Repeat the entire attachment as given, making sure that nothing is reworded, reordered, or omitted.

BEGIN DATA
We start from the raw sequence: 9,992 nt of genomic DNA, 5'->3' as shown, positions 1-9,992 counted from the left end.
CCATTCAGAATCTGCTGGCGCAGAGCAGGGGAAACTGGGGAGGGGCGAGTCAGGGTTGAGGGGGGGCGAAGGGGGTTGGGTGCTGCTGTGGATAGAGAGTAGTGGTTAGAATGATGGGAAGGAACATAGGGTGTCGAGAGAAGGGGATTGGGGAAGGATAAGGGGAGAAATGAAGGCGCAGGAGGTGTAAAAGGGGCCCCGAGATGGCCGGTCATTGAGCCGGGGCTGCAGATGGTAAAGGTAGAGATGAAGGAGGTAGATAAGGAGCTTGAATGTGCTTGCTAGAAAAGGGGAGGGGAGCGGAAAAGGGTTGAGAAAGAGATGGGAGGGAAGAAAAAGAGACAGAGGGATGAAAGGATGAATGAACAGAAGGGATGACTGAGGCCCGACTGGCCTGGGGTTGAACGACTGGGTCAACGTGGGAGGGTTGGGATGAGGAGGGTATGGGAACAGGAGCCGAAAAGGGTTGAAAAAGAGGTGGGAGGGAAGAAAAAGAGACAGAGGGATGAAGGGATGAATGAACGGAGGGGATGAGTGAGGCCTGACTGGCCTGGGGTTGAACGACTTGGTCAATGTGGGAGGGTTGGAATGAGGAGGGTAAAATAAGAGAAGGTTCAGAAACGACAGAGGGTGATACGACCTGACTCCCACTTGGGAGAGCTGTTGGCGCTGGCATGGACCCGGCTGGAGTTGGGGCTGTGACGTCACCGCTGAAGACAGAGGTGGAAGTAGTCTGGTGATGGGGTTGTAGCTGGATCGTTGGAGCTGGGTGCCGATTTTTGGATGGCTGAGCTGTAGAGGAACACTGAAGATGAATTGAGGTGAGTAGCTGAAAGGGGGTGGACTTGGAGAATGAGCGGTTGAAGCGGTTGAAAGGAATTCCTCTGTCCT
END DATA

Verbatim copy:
We start from the raw sequence: 9,992 nt of genomic DNA, 5'->3' as shown, positions 1-9,992 counted from the left end.
CCATTCAGAATCTGCTGGCGCAGAGCAGGGGAAACTGGGGAGGGGCGAGTCAGGGTTGAGGGGGGGCGAAGGGGGTTGGGTGCTGCTGTGGATAGAGAGTAGTGGTTAGAATGATGGGAAGGAACATAGGGTGTCGAGAGAAGGGGATTGGGGAAGGATAAGGGGAGAAATGAAGGCGCAGGAGGTGTAAAAGGGGCCCCGAGATGGCCGGTCATTGAGCCGGGGCTGCAGATGGTAAAGGTAGAGATGAAGGAGGTAGATAAGGAGCTTGAATGTGCTTGCTAGAAAAGGGGAGGGGAGCGGAAAAGGGTTGAGAAAGAGATGGGAGGGAAGAAAAAGAGACAGAGGGATGAAAGGATGAATGAACAGAAGGGATGACTGAGGCCCGACTGGCCTGGGGTTGAACGACTGGGTCAACGTGGGAGGGTTGGGATGAGGAGGGTATGGGAACAGGAGCCGAAAAGGGTTGAAAAAGAGGTGGGAGGGAAGAAAAAGAGACAGAGGGATGAAGGGATGAATGAACGGAGGGGATGAGTGAGGCCTGACTGGCCTGGGGTTGAACGACTTGGTCAATGTGGGAGGGTTGGAATGAGGAGGGTAAAATAAGAGAAGGTTCAGAAACGACAGAGGGTGATACGACCTGACTCCCACTTGGGAGAGCTGTTGGCGCTGGCATGGACCCGGCTGGAGTTGGGGCTGTGACGTCACCGCTGAAGACAGAGGTGGAAGTAGTCTGGTGATGGGGTTGTAGCTGGATCGTTGGAGCTGGGTGCCGATTTTTGGATGGCTGAGCTGTAGAGGAACACTGAAGATGAATTGAGGTGAGTAGCTGAAAGGGGGTGGACTTGGAGAATGAGCGGTTGAAGCGGTTGAAAGGAATTCCTCTGTCCT